Fort Worth Museum of Science and History

The Fort Worth Museum of Science and History is located on 1600 Gendy Street, Fort Worth, Texas 76107 in the city's Cultural District. It was opened in 1945 as the Fort Worth Children's Museum and moved to its current location in 1954. In 1968, the museum adopted its current name.[1] Attractions at the museum include the Noble Planetarium and the Omni Theater, with Star's Cafe and Shop Too! gift shop, in addition to both traveling and permanent science and history exhibits.

Fort Worth Museum of Science and History
Fort Worth Museum of Science and History logo.svg
Location1600 Gendy St.
Fort Worth, Texas
TypeScience and history
MVI 2781 Fort Worth Museum of Science and History.jpg

In the fall of 2007, the museum was closed for renovations. During construction the museum had a limited presence in the National Cowgirl Museum and Hall of Fame next door, with a temporary "2 museums, 1 roof" campaign. The entire museum was moved into a new building at the same site in 2009. The new building was designed by architects Legorreta + Legorreta with Gideon Toal and consists of 166,000 square feet. The original Omni Theater and lobby were refurbished but left mostly intact. In addition, the museum left one tree from the original museum courtyard undisturbed and built the museum around it, leaving the tree in an open area called the Heritage Courtyard. The total maximum occupancy is 3,369 individuals. The museum's opening after renovations was on Friday, November 20, 2009.

Permanent exhibitsEdit

Fort Worth Children's MuseumEdit

Designed for children 8 and under.

DinoLabs & DinoDigEdit

Full articulations of dinosaur skeletons and a dig site replicating a local paleontological field site where children can play.

Cattle Raisers MuseumEdit

A "museum within a museum," the Cattle Raisers Museum is a 10,000-square-foot exhibition dedicated to preserving and celebrating the vital history of the cattle industry.

Energy BlastEdit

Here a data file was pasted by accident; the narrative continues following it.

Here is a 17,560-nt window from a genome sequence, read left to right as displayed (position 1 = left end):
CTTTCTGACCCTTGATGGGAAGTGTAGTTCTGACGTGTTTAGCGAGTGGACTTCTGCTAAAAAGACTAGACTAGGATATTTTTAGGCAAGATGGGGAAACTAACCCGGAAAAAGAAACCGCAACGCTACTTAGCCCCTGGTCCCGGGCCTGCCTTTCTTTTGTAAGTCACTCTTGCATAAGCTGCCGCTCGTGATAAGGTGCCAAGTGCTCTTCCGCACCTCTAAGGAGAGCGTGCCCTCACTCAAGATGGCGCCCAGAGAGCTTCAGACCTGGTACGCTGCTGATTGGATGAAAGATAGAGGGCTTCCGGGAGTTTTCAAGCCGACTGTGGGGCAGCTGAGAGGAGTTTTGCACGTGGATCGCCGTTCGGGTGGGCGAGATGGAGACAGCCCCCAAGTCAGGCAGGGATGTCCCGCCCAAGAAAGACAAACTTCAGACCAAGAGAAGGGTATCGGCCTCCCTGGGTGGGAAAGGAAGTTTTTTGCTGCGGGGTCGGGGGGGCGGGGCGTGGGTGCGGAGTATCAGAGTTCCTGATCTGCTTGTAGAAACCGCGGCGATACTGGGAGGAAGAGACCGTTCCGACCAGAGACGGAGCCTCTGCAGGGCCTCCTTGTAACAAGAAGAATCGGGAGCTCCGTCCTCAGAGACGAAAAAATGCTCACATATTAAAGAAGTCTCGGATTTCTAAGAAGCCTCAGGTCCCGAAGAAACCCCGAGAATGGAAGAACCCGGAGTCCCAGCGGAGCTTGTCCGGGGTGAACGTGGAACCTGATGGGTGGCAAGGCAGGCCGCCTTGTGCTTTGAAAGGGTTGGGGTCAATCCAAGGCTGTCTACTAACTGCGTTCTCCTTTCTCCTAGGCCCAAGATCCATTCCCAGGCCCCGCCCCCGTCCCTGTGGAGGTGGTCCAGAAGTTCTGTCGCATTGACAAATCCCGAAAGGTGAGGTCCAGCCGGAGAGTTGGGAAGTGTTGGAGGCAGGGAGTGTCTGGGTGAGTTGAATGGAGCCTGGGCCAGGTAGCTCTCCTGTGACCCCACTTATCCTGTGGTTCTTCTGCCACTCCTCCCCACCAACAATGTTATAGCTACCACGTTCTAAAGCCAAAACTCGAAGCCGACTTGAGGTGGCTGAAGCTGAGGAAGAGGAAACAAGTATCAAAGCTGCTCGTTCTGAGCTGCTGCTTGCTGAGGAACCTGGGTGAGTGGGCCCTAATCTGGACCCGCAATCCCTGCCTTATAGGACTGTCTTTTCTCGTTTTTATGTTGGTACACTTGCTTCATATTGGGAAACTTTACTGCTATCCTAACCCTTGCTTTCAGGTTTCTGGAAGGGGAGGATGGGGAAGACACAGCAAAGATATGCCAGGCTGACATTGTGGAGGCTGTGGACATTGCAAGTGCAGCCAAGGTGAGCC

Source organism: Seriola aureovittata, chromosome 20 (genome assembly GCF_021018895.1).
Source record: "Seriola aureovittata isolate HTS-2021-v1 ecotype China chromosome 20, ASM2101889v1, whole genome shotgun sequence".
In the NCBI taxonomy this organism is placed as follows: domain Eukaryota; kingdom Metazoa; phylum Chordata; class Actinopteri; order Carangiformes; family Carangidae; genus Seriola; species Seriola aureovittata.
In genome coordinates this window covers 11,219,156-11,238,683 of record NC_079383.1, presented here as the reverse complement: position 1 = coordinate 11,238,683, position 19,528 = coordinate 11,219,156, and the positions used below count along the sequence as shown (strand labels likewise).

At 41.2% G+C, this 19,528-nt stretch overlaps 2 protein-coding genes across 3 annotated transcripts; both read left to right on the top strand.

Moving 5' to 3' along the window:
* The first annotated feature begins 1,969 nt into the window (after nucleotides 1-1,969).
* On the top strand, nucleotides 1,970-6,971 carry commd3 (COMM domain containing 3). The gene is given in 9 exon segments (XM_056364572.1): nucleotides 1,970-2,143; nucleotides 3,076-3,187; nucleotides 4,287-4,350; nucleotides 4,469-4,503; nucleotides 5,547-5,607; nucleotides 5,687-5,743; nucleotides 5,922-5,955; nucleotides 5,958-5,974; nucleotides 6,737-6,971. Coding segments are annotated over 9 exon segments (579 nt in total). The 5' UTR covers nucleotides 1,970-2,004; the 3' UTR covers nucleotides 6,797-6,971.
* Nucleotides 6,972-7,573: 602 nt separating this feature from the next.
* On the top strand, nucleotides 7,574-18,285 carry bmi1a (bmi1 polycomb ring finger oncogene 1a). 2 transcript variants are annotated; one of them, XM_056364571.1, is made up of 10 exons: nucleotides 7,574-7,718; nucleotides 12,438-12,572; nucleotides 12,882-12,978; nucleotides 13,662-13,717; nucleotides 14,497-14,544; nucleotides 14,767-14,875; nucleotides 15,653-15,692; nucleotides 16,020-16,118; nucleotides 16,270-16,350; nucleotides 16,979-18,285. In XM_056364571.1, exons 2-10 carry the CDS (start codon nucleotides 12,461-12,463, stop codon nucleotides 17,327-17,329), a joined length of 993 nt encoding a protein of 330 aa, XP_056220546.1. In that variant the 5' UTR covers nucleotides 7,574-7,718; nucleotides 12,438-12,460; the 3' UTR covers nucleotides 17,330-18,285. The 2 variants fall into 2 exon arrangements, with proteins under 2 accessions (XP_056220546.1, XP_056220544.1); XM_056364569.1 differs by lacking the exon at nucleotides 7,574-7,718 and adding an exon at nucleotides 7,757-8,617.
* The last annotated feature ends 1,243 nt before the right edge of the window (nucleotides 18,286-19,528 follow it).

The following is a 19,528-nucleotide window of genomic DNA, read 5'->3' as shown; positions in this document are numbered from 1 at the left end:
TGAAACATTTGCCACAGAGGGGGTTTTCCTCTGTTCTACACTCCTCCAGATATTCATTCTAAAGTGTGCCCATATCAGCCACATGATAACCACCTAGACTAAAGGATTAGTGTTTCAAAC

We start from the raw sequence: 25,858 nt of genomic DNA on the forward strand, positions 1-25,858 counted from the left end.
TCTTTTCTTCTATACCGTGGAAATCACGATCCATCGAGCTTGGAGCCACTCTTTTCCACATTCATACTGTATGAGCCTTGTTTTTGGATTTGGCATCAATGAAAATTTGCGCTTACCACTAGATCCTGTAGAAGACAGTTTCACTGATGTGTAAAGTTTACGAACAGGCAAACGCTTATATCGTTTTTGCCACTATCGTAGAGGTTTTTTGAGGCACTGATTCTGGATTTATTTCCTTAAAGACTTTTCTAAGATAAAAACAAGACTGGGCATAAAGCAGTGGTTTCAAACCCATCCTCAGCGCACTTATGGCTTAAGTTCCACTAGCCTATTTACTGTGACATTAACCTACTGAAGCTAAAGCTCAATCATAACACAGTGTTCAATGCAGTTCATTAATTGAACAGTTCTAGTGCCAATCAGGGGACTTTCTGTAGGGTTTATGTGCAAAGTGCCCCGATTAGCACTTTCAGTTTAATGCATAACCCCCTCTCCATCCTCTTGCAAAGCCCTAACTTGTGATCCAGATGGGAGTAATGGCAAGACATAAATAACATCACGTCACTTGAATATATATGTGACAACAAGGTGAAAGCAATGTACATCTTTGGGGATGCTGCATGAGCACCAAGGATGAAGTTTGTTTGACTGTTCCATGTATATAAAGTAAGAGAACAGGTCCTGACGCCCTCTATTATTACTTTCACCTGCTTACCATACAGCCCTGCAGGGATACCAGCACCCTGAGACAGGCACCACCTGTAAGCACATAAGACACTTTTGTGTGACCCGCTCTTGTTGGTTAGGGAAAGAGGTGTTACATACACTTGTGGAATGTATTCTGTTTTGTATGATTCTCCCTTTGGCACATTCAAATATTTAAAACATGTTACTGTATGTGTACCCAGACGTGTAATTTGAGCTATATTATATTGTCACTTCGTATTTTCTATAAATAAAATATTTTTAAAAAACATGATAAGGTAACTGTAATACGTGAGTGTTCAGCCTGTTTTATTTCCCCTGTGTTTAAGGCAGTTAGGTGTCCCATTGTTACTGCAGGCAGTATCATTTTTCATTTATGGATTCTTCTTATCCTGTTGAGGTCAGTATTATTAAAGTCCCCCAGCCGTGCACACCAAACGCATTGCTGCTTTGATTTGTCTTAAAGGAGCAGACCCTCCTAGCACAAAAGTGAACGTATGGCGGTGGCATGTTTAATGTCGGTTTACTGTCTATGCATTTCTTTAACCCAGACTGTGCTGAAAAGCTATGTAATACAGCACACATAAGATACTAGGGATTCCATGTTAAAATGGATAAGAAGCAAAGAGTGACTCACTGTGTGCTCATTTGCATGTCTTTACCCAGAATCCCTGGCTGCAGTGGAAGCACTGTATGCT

Regional energy and alternative energy resources.

Innovation StudiosEdit

Innovation Studios are located off the Museum’s central corridor. These five glass-walled studios – which surround Innovation Gallery – are called "Inventor," "Doodler," "Designer," "Imaginer," and "Explorer." They are 6,000 square feet of flexible, engaging learning spaces.

150 Years of Fort WorthEdit

"150 Years of Fort Worth" traced Fort Worth's development, from its beginning as a frontier outpost, through its youth as a cattle town, to present day. Created by the Fort Worth Museum of Science and History, in cooperation with City Center Development Co., the exhibit was housed in the historic Fire Station No. 1, which was built in 1907. Fire Station No. 1 is located in the City Center complex at the northeast corner of Second and Commerce streets. This exhibit closed on February 19, 2016.[2]

Noble PlanetariumEdit

The 90-seat Noble Planetarium also features an exhibit area that provides large screens with views of the Sun, as well as downlinks offering information from the Hubble Telescope.

Omni Theater, an IMAX DomeEdit

Since its opening on April 19, 1983, the Omni has earned a reputation as an engaging learning environments. More than 10 million guests have journeyed to remote islands of the Pacific, explored deep under the ocean surface, splashed down the mighty Colorado of the Grand Canyon, stampeded across the vast Serengeti, traveled through the galaxy to the craters of Mars, and inched up the treacherous peaks of Mount Everest without ever leaving their Omni seats!

With an eight-story domed screen and 30-degree stadium seating, the Omni Theater is the largest IMAX dome in the United States west of the Mississippi River. The Omni’s 120-foot-wide screen places the audience in the center of the action. The theater embodies a revolutionary concept in film presentation, which combines the drama of oversized film, state-of-the-art projection equipment, innovative tilt-domed theater architecture and the most sophisticated production techniques to create unique cinematic experiences.

Museum SchoolEdit

See alsoEdit


  1. ^ Fort Worth Museum of Science and History - About Us
  2. ^ "Exhibit gone from historic Fort Worth fire station, owner wants restrictions lifted". Star Telegram. August 15, 2016. Retrieved 21 October 2017.

External linksEdit

Coordinates: 32°44′40″N 97°22′10″W / 32.74444°N 97.36944°W / 32.74444; -97.36944